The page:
Later that year, she went on patrol with a Marine unit in the demilitarized zone and was hit by mortar fire. Dozens of pieces of shrapnel pierced her body, breaking her jaw and destroying her cameras. She believed that a camera hanging from her neck saved her life. Six weeks later, she was back in the field.
On vacation at China Beach when the Tet Offensive began in early 1968, she made her way to Hue, South Vietnam, with a French journalist. They spent the night in a cathedral full of refugees but moved on the next morning, knowing they would be captured.
For The Record
Los Angeles Times Thursday July 13, 2006 Home Edition Main News Part A Page 2 National Desk 1 inches; 37 words Type of Material: Correction
Leroy obituary: The obituary of photographer Catherine Leroy in Tuesday's California section described a picture titled "Corpsman in Anguish, 1967" and identified the subject as a Marine. He was a Navy corpsman assigned to a Marine unit.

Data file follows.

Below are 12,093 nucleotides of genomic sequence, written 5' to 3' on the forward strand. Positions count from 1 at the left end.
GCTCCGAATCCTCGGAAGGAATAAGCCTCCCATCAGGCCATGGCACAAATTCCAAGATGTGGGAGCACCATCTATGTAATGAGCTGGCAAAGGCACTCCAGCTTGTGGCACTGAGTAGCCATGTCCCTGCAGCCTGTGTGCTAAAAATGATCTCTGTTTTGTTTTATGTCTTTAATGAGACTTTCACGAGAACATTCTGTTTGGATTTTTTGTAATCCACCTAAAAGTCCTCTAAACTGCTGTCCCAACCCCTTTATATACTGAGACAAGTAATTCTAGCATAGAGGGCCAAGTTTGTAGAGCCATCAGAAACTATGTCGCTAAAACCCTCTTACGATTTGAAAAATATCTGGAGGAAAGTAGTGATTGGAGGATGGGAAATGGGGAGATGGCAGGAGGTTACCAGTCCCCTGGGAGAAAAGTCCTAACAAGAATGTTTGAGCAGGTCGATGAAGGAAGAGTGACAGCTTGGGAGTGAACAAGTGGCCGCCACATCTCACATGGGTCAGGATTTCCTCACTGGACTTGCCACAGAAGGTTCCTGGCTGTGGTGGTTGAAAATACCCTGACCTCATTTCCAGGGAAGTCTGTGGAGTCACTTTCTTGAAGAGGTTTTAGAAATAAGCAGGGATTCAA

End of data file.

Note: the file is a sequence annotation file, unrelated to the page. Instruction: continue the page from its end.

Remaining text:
Taken to an occupied colonial home, they were held in servants' quarters but released after the North Vietnamese realized they were French reporters. When her camera was returned, Leroy began to shoot pictures and interview her former captors.
The soldiers were posing, Leroy recalled in 2002, "but to me this was a big shock. It was the first time I saw the other side as normal human beings."
The photos she took that day wound up as a cover story in Life magazine in 1968. The color photo showed two North Vietnamese soldiers clutching their assault rifles and staring into the lens. The headline said: "A remarkable day in Hue: The enemy lets me take his picture."
Leroy is survived by her 91-year-old mother, who lives in France. The French Embassy is arranging to return Leroy's body to France.